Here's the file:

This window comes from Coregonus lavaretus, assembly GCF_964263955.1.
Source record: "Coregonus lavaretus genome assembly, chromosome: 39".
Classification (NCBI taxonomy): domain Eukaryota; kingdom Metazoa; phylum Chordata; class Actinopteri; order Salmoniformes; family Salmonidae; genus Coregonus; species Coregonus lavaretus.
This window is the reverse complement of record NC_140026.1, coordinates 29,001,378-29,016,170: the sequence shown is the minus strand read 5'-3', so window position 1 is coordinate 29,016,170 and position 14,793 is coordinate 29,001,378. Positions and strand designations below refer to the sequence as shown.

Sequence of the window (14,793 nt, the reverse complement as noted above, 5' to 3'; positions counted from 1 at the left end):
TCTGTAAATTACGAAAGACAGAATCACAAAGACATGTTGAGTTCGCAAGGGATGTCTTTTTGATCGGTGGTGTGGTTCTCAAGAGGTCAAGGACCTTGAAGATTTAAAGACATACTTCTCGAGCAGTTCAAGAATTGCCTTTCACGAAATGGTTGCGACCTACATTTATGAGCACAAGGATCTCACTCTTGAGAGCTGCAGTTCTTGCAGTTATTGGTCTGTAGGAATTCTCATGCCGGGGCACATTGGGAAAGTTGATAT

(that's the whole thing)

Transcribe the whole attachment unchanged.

This window comes from Coregonus lavaretus, assembly GCF_964263955.1.
Source record: "Coregonus lavaretus genome assembly, chromosome: 39".
Classification (NCBI taxonomy): domain Eukaryota; kingdom Metazoa; phylum Chordata; class Actinopteri; order Salmoniformes; family Salmonidae; genus Coregonus; species Coregonus lavaretus.
This window is the reverse complement of record NC_140026.1, coordinates 29,001,378-29,016,170: the sequence shown is the minus strand read 5'-3', so window position 1 is coordinate 29,016,170 and position 14,793 is coordinate 29,001,378. Positions and strand designations below refer to the sequence as shown.

Sequence of the window (14,793 nt, the reverse complement as noted above, 5' to 3'; positions counted from 1 at the left end):
TCTGTAAATTACGAAAGACAGAATCACAAAGACATGTTGAGTTCGCAAGGGATGTCTTTTTGATCGGTGGTGTGGTTCTCAAGAGGTCAAGGACCTTGAAGATTTAAAGACATACTTCTCGAGCAGTTCAAGAATTGCCTTTCACGAAATGGTTGCGACCTACATTTATGAGCACAAGGATCTCACTCTTGAGAGCTGCAGTTCTTGCAGTTATTGGTCTGTAGGAATTCTCATGCCGGGGCACATTGGGAAAGTTGATAT